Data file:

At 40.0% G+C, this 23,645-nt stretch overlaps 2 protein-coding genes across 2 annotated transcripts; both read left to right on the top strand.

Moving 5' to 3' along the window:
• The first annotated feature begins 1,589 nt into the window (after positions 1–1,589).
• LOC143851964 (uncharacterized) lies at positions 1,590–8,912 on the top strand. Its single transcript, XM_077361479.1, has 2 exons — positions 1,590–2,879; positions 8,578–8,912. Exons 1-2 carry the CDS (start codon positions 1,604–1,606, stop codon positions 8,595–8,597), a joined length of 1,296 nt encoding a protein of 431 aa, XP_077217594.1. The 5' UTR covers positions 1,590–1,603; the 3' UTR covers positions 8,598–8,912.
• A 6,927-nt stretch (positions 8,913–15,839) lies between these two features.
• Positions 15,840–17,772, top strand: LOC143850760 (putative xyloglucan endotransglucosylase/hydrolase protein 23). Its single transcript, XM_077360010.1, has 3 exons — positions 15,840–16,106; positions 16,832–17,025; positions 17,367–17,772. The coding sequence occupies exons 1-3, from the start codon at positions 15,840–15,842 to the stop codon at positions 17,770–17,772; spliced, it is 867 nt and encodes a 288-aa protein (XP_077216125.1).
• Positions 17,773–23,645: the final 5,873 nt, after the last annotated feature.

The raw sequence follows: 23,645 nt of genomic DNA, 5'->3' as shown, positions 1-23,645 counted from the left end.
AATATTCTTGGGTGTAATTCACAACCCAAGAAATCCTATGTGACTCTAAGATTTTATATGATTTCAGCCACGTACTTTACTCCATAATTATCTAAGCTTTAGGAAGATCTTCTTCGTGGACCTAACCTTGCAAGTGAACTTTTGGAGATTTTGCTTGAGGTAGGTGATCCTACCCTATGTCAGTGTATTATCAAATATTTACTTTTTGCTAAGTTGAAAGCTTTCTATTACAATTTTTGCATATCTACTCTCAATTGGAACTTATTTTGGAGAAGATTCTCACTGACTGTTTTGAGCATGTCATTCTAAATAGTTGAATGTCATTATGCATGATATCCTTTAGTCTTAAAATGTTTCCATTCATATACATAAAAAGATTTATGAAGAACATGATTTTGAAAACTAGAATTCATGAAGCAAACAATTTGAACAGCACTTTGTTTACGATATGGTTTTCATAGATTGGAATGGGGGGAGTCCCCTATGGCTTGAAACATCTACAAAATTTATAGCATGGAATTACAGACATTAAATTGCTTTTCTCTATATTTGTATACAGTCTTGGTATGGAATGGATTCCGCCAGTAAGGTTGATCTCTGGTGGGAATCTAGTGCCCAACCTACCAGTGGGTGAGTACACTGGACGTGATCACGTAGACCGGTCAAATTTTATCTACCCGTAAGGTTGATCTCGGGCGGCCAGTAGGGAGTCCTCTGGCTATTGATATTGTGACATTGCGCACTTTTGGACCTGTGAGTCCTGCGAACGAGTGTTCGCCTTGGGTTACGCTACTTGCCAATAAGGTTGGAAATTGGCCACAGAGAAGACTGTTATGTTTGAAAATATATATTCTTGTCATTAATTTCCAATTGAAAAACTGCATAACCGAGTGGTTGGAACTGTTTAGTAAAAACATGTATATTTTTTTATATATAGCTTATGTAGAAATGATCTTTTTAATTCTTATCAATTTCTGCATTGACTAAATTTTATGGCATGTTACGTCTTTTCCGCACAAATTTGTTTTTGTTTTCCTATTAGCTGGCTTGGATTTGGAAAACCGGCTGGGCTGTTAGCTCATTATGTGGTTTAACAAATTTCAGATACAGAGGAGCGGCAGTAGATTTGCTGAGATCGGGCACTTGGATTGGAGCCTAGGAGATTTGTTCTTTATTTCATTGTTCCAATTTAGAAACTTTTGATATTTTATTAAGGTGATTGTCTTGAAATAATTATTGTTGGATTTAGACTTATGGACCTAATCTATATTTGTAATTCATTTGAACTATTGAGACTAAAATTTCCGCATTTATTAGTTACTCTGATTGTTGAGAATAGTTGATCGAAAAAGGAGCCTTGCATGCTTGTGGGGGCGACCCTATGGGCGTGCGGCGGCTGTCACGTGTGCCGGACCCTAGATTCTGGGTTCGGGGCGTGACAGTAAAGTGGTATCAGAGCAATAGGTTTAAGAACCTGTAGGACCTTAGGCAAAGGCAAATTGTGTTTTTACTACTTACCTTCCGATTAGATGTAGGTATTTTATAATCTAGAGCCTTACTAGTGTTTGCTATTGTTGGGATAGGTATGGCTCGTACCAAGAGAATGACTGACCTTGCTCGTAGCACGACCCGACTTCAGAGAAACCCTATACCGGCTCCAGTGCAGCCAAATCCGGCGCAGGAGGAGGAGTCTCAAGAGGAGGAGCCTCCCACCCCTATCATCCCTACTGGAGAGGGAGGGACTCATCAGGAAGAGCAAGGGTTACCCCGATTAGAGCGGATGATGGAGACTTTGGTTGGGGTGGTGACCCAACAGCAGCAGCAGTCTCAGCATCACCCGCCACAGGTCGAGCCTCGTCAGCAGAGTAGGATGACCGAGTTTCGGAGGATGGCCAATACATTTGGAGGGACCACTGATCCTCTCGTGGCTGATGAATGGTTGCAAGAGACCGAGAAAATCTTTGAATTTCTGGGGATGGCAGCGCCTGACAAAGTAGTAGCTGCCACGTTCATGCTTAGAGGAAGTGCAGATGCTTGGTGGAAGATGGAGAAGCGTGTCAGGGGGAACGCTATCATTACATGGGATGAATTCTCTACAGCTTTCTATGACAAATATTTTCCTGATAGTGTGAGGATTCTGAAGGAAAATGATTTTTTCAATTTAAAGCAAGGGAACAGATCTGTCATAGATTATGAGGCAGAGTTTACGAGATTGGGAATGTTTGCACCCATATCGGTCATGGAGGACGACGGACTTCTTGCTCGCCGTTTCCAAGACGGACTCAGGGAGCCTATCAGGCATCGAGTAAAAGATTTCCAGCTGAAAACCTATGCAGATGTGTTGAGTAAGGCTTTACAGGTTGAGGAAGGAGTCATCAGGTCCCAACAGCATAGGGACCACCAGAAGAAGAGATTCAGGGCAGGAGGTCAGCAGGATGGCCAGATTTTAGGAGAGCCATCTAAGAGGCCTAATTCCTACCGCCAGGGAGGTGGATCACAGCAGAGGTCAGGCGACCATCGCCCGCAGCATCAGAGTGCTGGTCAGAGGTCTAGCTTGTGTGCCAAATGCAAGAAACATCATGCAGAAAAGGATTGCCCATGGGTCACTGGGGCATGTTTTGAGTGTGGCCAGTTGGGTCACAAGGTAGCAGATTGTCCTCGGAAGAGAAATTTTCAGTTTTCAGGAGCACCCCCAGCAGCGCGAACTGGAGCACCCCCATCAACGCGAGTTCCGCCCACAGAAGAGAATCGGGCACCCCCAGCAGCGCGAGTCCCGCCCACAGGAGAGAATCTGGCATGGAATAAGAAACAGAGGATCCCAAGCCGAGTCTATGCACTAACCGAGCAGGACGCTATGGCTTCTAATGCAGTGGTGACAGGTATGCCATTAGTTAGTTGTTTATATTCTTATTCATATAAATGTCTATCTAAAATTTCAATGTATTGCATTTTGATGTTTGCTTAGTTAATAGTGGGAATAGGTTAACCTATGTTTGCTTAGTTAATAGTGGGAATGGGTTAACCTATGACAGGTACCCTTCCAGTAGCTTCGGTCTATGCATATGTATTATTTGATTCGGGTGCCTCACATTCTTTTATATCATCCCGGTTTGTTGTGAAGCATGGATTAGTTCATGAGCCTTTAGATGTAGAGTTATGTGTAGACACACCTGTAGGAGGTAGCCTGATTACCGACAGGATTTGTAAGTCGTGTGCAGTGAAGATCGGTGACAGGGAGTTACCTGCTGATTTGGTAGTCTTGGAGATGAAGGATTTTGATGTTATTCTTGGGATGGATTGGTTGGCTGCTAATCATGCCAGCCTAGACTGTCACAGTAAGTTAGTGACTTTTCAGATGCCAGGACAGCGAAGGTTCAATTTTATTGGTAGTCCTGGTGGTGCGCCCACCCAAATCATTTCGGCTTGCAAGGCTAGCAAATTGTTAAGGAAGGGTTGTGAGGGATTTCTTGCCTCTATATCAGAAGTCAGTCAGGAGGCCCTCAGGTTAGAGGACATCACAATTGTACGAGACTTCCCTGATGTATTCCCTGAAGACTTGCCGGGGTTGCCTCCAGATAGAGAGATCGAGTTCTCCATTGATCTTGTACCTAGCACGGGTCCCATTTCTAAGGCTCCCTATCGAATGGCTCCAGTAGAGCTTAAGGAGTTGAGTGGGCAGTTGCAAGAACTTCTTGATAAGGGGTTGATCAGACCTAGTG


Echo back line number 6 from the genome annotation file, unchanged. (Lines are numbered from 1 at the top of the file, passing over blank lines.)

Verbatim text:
• Positions 15,840–17,772, top strand: LOC143850760 (putative xyloglucan endotransglucosylase/hydrolase protein 23). Its single transcript, XM_077360010.1, has 3 exons — positions 15,840–16,106; positions 16,832–17,025; positions 17,367–17,772. The coding sequence occupies exons 1-3, from the start codon at positions 15,840–15,842 to the stop codon at positions 17,770–17,772; spliced, it is 867 nt and encodes a 288-aa protein (XP_077216125.1).